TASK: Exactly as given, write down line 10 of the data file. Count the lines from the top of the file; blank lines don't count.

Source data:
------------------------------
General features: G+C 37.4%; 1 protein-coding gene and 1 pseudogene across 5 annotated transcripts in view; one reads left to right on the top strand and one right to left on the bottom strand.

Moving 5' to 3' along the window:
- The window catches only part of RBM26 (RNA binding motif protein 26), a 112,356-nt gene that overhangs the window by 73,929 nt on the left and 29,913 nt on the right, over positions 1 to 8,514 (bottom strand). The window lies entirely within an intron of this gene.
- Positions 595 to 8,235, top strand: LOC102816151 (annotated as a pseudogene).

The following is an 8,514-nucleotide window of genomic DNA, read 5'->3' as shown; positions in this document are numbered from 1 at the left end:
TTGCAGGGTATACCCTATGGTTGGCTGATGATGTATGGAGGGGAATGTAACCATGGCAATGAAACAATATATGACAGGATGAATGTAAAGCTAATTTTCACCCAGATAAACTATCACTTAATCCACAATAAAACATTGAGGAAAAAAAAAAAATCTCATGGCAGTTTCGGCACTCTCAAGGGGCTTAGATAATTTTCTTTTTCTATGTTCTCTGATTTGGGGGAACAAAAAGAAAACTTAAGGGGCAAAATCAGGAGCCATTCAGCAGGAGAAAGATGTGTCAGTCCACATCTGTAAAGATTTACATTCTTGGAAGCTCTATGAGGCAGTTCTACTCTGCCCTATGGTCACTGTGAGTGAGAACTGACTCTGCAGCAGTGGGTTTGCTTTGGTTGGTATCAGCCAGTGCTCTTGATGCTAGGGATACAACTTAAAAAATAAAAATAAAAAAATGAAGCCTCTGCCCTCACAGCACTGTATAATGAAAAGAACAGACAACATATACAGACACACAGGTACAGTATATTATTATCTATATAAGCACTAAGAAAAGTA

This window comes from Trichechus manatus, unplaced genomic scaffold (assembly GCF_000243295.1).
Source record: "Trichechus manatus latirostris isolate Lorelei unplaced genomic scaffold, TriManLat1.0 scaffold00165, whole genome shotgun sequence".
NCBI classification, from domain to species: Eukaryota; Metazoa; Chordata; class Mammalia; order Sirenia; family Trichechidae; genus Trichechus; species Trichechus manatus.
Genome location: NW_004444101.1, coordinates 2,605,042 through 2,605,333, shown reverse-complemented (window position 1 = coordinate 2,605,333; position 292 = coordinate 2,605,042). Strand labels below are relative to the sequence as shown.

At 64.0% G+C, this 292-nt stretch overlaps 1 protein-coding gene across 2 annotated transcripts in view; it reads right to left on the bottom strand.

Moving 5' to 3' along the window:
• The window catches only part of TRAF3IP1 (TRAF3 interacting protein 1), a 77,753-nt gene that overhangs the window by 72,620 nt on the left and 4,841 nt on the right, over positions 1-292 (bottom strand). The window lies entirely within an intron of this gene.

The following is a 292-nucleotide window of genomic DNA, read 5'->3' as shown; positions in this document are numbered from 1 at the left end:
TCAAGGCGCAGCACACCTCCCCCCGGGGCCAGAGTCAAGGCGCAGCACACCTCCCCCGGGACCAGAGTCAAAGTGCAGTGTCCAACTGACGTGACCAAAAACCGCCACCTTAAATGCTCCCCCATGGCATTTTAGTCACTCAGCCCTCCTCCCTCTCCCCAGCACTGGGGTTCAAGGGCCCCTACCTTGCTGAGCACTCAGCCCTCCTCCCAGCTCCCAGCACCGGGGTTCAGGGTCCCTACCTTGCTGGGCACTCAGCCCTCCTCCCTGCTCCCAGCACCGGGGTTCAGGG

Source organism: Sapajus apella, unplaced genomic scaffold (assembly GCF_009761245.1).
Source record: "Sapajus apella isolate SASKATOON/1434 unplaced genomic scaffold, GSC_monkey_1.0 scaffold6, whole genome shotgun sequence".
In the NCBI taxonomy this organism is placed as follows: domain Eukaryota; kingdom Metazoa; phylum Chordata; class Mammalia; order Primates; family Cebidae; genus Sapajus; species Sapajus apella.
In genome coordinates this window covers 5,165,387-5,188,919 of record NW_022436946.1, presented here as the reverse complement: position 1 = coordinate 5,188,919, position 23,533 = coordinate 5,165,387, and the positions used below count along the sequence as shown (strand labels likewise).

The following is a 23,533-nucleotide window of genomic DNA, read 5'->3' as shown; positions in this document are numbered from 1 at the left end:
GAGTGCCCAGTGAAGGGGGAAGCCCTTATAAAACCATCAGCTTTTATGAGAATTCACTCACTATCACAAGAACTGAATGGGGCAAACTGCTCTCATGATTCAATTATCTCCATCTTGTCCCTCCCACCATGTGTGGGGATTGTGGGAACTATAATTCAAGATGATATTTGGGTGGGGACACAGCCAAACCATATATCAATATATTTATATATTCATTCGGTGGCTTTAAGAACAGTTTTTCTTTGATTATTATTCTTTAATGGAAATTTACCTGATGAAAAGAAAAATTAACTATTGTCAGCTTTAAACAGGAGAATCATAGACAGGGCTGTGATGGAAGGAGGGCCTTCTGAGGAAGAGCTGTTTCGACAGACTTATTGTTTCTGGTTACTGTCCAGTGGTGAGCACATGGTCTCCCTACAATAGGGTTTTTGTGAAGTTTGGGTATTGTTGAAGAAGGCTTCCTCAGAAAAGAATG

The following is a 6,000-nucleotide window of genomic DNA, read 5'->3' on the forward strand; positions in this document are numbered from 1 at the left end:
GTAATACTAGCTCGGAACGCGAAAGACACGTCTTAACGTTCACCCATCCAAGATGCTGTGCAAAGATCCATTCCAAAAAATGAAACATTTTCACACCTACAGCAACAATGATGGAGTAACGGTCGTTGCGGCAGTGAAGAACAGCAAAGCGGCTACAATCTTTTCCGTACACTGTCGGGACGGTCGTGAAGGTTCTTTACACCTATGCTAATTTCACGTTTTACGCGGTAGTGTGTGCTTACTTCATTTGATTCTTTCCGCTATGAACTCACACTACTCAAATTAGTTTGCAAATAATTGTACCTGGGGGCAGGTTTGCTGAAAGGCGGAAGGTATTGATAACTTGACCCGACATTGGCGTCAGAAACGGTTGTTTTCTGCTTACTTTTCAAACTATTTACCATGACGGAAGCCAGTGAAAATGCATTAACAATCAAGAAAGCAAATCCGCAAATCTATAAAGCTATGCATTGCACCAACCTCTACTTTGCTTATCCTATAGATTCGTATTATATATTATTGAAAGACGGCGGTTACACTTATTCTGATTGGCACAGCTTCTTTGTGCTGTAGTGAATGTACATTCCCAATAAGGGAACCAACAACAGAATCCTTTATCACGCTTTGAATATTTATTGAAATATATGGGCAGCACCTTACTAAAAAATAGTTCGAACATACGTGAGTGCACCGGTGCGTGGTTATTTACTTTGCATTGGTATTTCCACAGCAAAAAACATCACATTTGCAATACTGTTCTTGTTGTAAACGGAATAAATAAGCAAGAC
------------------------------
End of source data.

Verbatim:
Genome location: NW_004444101.1, coordinates 2,605,042 through 2,605,333, shown reverse-complemented (window position 1 = coordinate 2,605,333; position 292 = coordinate 2,605,042). Strand labels below are relative to the sequence as shown.